Brockhouse says that sometimes when he’s on the dais, he says the rosary in this head. “I’ll say the ‘Hail, Mary’ and pray, ‘Dear God, help me say the right thing at this moment and help me to forgive.’”  He energetically greets someone behind me with a quick wave, then looks at me directly. “Forgiveness isn’t for the person forgiving. Forgiveness is for yourself, man.”  Brockhouse, who feels that a regimented style of faith suits him, converted to Catholicism in 2007.

As a proponent of increasing transparency, he is ruffling the feathers not just of his senior council members but of City Manager Sheryl Sculley and her staff. “City Hall is not the type of environment that likes to go on the record,” says Brockhouse, who in 2011 dipped his big toe in the political waters of City Hall when he became chief of staff to then-incoming Councilman Rey Saldaña.

“I don’t care if I lose the vote,” Brockhouse says. “I care how that vote was taken.”

Brockhouse finds the practice of conducting city business behind closed doors unsettling. “The public’s right to know overrides the government’s right to withhold information.” He takes the city opting last month to pass on the 2020 Republican National Convention as an example of behind-the-scenes, politically-driven decision-making.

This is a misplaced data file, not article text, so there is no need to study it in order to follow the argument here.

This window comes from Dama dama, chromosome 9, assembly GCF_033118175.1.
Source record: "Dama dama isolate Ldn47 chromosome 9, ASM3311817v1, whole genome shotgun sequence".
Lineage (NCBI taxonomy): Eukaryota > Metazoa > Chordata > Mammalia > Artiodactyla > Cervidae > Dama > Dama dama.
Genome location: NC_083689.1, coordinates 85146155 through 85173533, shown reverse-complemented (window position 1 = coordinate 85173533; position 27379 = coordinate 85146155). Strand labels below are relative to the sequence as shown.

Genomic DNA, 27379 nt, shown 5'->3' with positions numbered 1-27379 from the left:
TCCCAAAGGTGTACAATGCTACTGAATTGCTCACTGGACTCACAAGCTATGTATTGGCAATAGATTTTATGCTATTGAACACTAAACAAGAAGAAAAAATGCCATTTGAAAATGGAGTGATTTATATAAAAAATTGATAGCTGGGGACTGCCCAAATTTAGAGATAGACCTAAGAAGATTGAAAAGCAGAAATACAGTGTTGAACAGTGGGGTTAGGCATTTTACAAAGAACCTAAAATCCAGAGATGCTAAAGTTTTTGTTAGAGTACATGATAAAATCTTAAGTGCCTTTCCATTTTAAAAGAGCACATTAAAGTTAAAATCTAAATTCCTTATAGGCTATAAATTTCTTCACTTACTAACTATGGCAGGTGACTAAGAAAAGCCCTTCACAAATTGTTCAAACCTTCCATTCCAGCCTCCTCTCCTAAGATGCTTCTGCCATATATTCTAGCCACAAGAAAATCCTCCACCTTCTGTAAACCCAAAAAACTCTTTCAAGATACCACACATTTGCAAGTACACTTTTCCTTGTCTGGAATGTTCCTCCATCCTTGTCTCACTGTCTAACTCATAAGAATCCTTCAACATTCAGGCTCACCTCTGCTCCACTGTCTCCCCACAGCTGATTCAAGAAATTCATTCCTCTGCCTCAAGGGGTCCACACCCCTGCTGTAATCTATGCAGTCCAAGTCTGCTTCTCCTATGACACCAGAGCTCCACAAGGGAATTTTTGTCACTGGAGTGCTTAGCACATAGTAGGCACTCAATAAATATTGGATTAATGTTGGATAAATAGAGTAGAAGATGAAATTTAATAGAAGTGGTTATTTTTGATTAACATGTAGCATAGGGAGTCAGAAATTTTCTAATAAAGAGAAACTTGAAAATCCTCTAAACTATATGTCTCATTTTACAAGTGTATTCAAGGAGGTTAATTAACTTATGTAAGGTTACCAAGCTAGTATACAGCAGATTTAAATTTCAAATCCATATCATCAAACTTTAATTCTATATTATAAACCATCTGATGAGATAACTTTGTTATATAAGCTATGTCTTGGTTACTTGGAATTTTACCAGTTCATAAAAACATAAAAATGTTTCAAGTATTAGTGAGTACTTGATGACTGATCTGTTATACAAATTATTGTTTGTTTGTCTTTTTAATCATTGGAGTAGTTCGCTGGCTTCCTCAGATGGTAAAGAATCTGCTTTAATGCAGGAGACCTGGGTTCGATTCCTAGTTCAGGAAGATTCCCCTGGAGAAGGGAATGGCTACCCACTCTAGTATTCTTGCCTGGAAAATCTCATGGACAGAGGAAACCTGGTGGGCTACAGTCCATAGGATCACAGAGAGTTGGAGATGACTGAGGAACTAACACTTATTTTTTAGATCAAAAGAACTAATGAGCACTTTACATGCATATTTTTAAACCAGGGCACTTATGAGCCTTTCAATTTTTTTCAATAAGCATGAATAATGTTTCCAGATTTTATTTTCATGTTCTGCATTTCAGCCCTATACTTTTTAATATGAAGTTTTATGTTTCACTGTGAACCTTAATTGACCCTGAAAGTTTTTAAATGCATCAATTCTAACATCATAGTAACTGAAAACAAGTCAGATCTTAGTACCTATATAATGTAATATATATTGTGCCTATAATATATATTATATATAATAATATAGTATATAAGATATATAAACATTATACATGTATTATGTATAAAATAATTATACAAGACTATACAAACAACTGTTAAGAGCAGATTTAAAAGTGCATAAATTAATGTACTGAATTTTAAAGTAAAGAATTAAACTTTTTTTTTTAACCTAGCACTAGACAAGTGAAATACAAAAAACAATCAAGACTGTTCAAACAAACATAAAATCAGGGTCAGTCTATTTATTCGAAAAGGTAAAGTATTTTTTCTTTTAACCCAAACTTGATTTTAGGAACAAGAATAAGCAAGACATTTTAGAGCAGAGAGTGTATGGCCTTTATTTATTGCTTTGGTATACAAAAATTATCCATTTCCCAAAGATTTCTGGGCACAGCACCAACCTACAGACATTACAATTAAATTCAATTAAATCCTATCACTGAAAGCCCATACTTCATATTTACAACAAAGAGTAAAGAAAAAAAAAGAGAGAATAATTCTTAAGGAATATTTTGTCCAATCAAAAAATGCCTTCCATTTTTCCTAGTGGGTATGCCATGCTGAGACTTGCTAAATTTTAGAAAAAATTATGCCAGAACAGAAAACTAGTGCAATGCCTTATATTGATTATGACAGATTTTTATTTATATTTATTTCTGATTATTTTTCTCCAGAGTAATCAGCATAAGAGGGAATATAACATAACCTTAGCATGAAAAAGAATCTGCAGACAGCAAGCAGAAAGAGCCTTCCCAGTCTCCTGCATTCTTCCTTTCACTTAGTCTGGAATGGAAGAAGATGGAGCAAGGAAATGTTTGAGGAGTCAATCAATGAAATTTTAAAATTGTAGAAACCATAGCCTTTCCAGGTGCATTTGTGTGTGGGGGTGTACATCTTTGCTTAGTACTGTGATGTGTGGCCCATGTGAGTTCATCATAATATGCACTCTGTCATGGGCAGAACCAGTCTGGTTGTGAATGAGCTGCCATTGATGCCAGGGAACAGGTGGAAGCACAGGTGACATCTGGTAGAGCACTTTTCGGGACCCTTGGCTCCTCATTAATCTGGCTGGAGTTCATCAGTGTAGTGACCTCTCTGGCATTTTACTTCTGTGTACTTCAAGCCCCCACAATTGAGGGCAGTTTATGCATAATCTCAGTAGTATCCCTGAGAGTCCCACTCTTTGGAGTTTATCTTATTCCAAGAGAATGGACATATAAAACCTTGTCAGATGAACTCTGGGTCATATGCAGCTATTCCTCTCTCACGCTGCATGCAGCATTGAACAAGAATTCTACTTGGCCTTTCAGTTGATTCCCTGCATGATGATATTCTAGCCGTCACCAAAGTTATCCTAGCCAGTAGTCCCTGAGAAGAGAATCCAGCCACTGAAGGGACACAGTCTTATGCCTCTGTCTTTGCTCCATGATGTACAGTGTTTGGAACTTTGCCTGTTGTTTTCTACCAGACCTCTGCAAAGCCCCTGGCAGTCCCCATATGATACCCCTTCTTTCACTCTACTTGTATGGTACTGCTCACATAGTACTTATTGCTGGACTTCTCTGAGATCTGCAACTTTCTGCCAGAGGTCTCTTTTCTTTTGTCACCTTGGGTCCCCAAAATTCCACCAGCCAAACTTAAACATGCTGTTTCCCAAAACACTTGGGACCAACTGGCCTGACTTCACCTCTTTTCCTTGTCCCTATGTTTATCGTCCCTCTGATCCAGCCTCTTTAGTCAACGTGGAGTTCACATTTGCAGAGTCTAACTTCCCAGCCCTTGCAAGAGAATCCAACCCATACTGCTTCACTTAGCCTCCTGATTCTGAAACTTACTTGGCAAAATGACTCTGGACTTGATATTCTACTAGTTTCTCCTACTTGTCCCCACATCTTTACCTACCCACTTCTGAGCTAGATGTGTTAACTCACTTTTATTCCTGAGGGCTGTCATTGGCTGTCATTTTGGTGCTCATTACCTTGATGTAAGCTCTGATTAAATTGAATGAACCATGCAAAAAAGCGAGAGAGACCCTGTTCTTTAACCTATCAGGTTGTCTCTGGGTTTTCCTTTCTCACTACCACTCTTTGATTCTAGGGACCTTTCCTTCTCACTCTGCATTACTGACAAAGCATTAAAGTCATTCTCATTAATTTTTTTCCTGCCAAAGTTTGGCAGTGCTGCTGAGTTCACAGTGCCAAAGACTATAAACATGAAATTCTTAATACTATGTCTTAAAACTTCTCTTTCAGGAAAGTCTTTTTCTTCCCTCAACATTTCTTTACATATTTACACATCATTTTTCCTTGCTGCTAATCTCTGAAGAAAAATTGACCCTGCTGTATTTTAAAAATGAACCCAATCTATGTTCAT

“[Some] people don’t want Donald Trump here. Fine,” he says with a dismissive blink of this eyes. “But have the nerve to have the conversations on the record in public so at least it’s fair.”

After winning or losing a vote, Brockhouse says he cuts the cord and moves on to the next issue. This ability to keep going could insure his political survival if he spins the wheel in the next election. “If I’m not with you on this issue, I’ll be with you on the next one,” he says with a light-hearted shrug.